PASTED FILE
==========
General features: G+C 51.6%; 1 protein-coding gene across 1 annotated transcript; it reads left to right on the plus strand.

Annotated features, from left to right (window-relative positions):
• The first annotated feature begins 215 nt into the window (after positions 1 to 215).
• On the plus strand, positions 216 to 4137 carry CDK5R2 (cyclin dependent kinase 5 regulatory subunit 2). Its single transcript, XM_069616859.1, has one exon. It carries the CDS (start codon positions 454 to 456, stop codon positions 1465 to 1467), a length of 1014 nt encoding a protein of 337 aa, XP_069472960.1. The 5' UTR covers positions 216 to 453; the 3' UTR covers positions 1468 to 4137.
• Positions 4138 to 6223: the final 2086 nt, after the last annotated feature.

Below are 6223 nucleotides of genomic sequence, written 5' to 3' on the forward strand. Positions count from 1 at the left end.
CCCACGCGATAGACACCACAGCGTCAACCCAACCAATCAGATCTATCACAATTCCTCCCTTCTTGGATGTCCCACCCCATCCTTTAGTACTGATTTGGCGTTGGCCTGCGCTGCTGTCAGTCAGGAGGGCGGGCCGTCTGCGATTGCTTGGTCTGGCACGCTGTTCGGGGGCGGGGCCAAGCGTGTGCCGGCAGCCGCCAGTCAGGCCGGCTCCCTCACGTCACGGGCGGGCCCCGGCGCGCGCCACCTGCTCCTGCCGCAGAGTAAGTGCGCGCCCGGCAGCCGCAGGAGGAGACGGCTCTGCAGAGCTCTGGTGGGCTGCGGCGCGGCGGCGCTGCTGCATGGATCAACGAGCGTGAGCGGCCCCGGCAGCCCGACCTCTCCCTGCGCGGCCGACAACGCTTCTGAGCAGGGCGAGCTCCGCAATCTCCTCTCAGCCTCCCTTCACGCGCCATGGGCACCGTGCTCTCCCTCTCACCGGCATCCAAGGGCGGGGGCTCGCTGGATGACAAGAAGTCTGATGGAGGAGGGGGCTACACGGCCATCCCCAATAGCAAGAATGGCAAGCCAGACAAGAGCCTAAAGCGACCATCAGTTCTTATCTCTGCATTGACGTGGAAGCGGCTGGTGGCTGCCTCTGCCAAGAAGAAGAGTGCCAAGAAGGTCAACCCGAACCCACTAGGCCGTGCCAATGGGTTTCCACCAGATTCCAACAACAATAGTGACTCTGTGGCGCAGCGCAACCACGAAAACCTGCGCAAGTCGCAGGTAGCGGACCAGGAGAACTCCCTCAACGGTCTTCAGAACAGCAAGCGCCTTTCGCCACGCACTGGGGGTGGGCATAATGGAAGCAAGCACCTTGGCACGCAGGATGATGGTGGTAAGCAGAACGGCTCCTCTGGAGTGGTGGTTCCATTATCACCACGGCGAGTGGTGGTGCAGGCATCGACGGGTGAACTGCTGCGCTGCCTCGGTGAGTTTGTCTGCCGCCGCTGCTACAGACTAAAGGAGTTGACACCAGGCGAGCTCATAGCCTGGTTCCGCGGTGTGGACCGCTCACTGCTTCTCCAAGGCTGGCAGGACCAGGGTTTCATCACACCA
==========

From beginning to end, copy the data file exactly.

General features: G+C 51.6%; 1 protein-coding gene across 1 annotated transcript; it reads left to right on the plus strand.

Annotated features, from left to right (window-relative positions):
• The first annotated feature begins 215 nt into the window (after positions 1 to 215).
• On the plus strand, positions 216 to 4137 carry CDK5R2 (cyclin dependent kinase 5 regulatory subunit 2). Its single transcript, XM_069616859.1, has one exon. It carries the CDS (start codon positions 454 to 456, stop codon positions 1465 to 1467), a length of 1014 nt encoding a protein of 337 aa, XP_069472960.1. The 5' UTR covers positions 216 to 453; the 3' UTR covers positions 1468 to 4137.
• Positions 4138 to 6223: the final 2086 nt, after the last annotated feature.

Below are 6223 nucleotides of genomic sequence, written 5' to 3' on the forward strand. Positions count from 1 at the left end.
CCCACGCGATAGACACCACAGCGTCAACCCAACCAATCAGATCTATCACAATTCCTCCCTTCTTGGATGTCCCACCCCATCCTTTAGTACTGATTTGGCGTTGGCCTGCGCTGCTGTCAGTCAGGAGGGCGGGCCGTCTGCGATTGCTTGGTCTGGCACGCTGTTCGGGGGCGGGGCCAAGCGTGTGCCGGCAGCCGCCAGTCAGGCCGGCTCCCTCACGTCACGGGCGGGCCCCGGCGCGCGCCACCTGCTCCTGCCGCAGAGTAAGTGCGCGCCCGGCAGCCGCAGGAGGAGACGGCTCTGCAGAGCTCTGGTGGGCTGCGGCGCGGCGGCGCTGCTGCATGGATCAACGAGCGTGAGCGGCCCCGGCAGCCCGACCTCTCCCTGCGCGGCCGACAACGCTTCTGAGCAGGGCGAGCTCCGCAATCTCCTCTCAGCCTCCCTTCACGCGCCATGGGCACCGTGCTCTCCCTCTCACCGGCATCCAAGGGCGGGGGCTCGCTGGATGACAAGAAGTCTGATGGAGGAGGGGGCTACACGGCCATCCCCAATAGCAAGAATGGCAAGCCAGACAAGAGCCTAAAGCGACCATCAGTTCTTATCTCTGCATTGACGTGGAAGCGGCTGGTGGCTGCCTCTGCCAAGAAGAAGAGTGCCAAGAAGGTCAACCCGAACCCACTAGGCCGTGCCAATGGGTTTCCACCAGATTCCAACAACAATAGTGACTCTGTGGCGCAGCGCAACCACGAAAACCTGCGCAAGTCGCAGGTAGCGGACCAGGAGAACTCCCTCAACGGTCTTCAGAACAGCAAGCGCCTTTCGCCACGCACTGGGGGTGGGCATAATGGAAGCAAGCACCTTGGCACGCAGGATGATGGTGGTAAGCAGAACGGCTCCTCTGGAGTGGTGGTTCCATTATCACCACGGCGAGTGGTGGTGCAGGCATCGACGGGTGAACTGCTGCGCTGCCTCGGTGAGTTTGTCTGCCGCCGCTGCTACAGACTAAAGGAGTTGACACCAGGCGAGCTCATAGCCTGGTTCCGCGGTGTGGACCGCTCACTGCTTCTCCAAGGCTGGCAGGACCAGGGTTTCATCACACCA